Indy opens the door to aero, engine innovation in 2012

July 29, 2010
The IZOD Indy Racing League announced details of a new chassis and engine that will compete from 2012 to 2015. A standardized chassis will support the custom aerodynamic packages and engines teams choose.

Faced with pressure to keep costs down and boost competition and safety, an advisory committee for the IZOD Indy Racing League (IRL) has come up with a two part solution. Starting in 2012, IndyCars will have a, single chassis manufacturer, but teams will be free to choose their own bodywork – within safety and cost constraints.

Current chassis builder Dallara Automobili, Parma, Italy, will build the 2012 chassis, dubbed the IndyCar Safety Cell, through 2015. It includes everything but the driver’s seat and is designed for ovals and road courses. It also improves visibility and head, leg, and back protection for drivers. Anti-interlock features keep the wheels on one car from tangling with a competitor’s wheels, an occurrence that can launch one or both cars into the air.

The new chassis will cost $349,000. That’s 45% less than cars racing this year. Total weight will drop 185 lb to 1,380 lb. The minimum weight won’t be decided for a while and will depend on engine weight and other supplier inputs. Teams expect to take delivery of their chassis in December 2011, and Open Tests will be scheduled before the first race of 2012.

While all teams will use the IndyCar Safety Cell, any manufacturer can produce bodywork including front and rear wings, sidepods, and engine covers. Aero kits must be approved by the IndyCar Series, be available to all teams, undergo safety testing, and cost no more than $70,000. Each team can race two different aero kits from any manufacturer during a season.

Dallara’s aero kit, which will be available in 2012 will initially cost $36,000, increasing to the $70,000 ceiling in 2013.

Dallara has also pledged to build a new facility where it will build the 2012 design in Speedway, Ind., near IRL headquarters and the Brickyard, home of the Indianapolis 500. Early in the planning process for the new design, the advisory committee made clear that U.S.-built designs were strongly preferred. Economic incentives from Indiana enticed would-be chassis builders to propose locating their manufacturing operations there.

The Dallara facility will house the Dallara USA technical center, official Dallara spare-parts distributor Indy Parts Inc., the Indy Racing Experience, Experiential Marketing Inc., and the Indy Engine Group. An interactive area, cosponsored by Hewlett-Packard, will teach fans how an IndyCar is designed and manufactured, let them see the assembly area, show how vehicle dynamics and racing are simulated, and interact with street-legal race cars and pit stop equipment.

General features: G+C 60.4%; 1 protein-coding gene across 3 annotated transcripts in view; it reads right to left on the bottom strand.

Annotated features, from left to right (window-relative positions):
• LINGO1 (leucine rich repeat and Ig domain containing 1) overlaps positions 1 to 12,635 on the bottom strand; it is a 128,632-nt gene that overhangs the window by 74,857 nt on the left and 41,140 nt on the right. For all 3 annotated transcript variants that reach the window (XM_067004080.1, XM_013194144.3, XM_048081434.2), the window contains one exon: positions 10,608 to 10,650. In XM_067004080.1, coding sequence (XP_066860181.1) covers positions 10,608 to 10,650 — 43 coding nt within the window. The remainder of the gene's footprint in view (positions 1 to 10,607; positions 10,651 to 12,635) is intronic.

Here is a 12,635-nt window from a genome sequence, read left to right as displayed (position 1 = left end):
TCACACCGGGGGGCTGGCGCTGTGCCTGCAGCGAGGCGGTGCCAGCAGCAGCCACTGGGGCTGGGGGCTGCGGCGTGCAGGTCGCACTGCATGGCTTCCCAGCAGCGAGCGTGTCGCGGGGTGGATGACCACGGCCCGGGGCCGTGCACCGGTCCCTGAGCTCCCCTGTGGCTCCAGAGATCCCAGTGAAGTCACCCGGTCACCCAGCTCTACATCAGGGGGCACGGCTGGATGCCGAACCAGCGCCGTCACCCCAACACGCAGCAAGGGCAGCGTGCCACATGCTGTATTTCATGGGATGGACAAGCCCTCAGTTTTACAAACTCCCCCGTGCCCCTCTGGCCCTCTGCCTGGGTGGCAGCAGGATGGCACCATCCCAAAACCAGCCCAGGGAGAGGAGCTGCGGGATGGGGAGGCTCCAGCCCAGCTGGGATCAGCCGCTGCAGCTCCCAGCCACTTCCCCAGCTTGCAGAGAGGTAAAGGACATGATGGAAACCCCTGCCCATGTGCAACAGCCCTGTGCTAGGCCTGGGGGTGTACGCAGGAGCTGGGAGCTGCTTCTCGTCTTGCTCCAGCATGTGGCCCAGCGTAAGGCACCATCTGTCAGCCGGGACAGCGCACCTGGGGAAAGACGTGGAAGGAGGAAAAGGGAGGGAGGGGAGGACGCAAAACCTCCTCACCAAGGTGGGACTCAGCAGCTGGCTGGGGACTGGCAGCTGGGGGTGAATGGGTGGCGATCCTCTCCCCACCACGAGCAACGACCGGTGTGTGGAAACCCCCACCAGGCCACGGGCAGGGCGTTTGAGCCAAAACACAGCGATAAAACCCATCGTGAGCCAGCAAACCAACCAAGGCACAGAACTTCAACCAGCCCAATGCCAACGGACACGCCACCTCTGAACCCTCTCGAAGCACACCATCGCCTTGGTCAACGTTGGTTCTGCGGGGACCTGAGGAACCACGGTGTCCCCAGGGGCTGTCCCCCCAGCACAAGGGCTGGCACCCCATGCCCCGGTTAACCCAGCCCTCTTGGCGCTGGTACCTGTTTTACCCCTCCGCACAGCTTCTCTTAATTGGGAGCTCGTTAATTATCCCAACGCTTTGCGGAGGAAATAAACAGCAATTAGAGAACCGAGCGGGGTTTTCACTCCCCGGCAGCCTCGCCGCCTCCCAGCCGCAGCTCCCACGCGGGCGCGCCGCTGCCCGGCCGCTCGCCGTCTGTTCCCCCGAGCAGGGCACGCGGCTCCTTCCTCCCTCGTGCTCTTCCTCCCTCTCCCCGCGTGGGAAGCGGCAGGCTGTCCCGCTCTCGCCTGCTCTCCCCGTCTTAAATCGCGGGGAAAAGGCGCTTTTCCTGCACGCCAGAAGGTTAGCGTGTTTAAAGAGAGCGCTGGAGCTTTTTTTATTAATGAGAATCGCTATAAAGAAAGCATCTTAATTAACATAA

"It’s our goal to reach out and challenge the automotive industry as well as aerodynamic companies," says Tony Purnell, former technical consultant to FIA and founder of Pi Research. "So come on Ford, GM, Lotus, Ferrari. Come on Lockheed and General Electric. Come on you young engineers who might be working in small shops and garages. We’ve done our best to provide the framework for you to showcase your technical prowess without the need for a major raid on your piggybank."

Along with the chassis strategy, IRL rolled out plans for future engines. Starting in 2012, the ethanol-powered engines will be turbocharged with a maximum of six cylinders and no more than 2.4 L in displacement Teams will tune the engines to between 550 and 750 hp, depending on track type. An overtake-assist system will briefly boost horsepower to up to 100 hp.

Together, IndyCar Series officials project the complete rolling chassis/engine package to cost each team less than $1 million.

"Historically, increased competition means increased costs. We have a solution that solves both of those challenges. We’ll create an opportunity for competition, innovation, and relevant technology while reducing the cost of participation nearly in half," says IndyCar Series president of competition and racing operations Brian Barnhart.

Dallara Automobili,
Experiential Marketing, Inc.,
Indy Engine Group,
Indy Parts, Inc.,
Indy Racing Experience,
IZOD Indy Racing League,
Pi Research,

About the Author

Jessica Shapiro

Jessica serves as Associate Editor - 3 years service, M.S. Mechanical Engineering, Drexel University.

Work experience: Materials engineer, The Boeing Company; Primary editor for mechanical and fastening & joining.

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